A Room Full of Bones (Ruth Galloway)
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When Ruth Galloway arrives to supervise the opening of a coffin containing the bones of a medieval bishop, she finds the museum’s curator lying dead on the floor. Soon after, the museum’s wealthy owner is also found dead, in his stables.
These two deaths could be from natural causes, but once again Ruth and DCI Harry Nelson cross paths during the investigation. When threatening letters come to light, events take an even more sinister turn. But as Ruth’s friends become involved, where will her loyalties lie? As her convictions are tested, Ruth and Nelson must discover how Aboriginal skulls, drug smuggling, and the mystery of “The Dreaming” hold the answers to these deaths, as well as the keys to their own survival.
“Lovers of well-written and intelligent traditional mysteries will welcome [Griffith’s] fourth book . . . A Room Full of Bones is a clever blend of history and mystery with more than enough forensic details to attract the more attentive reader.” —Denver Post
"Galloway is an Everywoman, smart, successful and a little bit unsure of herself. Readers will look forward to learning more about her." —USA Today
ride any more, just sits around watching daytime TV and drinking vodka at lunchtime.’ ‘What about your mum?’ ‘She’s never home. She’s always at work or out with her friends. And she’s not interested in the yard anyway. She says it’s cruel to make horses race because they never jump over fences when they’re out in the fields, just when someone’s on their back hitting them.’ ‘She’s got a point,’ Trace glances at her watch. She sympathises with her friend but she doesn’t want to listen to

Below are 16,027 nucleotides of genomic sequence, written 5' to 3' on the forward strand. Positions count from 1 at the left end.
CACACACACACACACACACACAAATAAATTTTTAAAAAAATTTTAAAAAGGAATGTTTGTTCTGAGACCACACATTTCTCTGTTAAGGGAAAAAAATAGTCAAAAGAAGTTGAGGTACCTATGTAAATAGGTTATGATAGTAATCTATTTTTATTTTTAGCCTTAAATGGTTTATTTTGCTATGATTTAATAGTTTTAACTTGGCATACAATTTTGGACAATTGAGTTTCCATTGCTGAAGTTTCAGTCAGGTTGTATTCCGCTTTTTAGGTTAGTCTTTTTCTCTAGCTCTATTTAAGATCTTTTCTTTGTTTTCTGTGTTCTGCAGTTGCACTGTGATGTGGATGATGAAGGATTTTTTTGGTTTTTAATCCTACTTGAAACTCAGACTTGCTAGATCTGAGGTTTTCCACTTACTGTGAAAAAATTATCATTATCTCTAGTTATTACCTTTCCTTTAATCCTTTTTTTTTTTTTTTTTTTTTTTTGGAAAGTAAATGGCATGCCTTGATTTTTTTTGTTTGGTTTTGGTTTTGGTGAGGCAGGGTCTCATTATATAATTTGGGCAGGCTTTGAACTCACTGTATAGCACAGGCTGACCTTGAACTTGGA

evening feeds. Then she is often out again, ‘networking’ at various arty parties. Danforth usually eats with the lads; Romilly, when she’s home, eats with Randolph in front of the TV. She gets on much better with Randolph than he does. ‘He’s resting,’ she says, whenever he raises the subject of their only son. ‘Resting? He’s not a bloody actor.’ ‘He might be,’ Romilly had countered. ‘He’s thinking of doing a course.’ Danforth had stomped off to the stables, disgusted. In his opinion, going on a
legs as if he owns the place. Which he does. Rocky scurries off to make coffee. Bloody serf. Come the revolution, he’ll be first against the wall. (The aristocrats will have scarpered long ago.) ‘DCI Nelson,’ Nelson introduces himself. ‘I know who you are,’ Smith says affably. ‘Gerald speaks very highly of you.’ ‘Does he? Well, Lord Smith, you probably know as much as we do. Dr Galloway arrived at the museum early to find Mr Topham lying beside your ancestor’s coffin. She called an ambulance
her children …’ says Caroline, her face crumpling. Tamsin should have thought of that before she started drug smuggling, thinks Judy. But aloud she says, ‘They’ll be very discreet.’ How discreet can a knock on the door at two a.m. be? She sees the time on Caroline’s mantelpiece clock, a strange chrome contraption resembling Dali’s famous floppy timepiece. It fits with the surreal nature of the night. Has she really been threatened at gunpoint, rescued by Clough and trapped in a confined space
Phil laughing with Shona behind his hand and some of the reporters smiling as they think of an amusing new slant to give their articles. But Caroline squeezes her brother’s hand with what looks like genuine gratitude and Bob Woonunga smiles at them benevolently. Whitcliffe now begins an interminable speech about understanding between nations. Nelson, who has to stand at his side looking supportive, wishes that an Aboriginal thunderbolt would fall from the sky and transform his boss into a toad.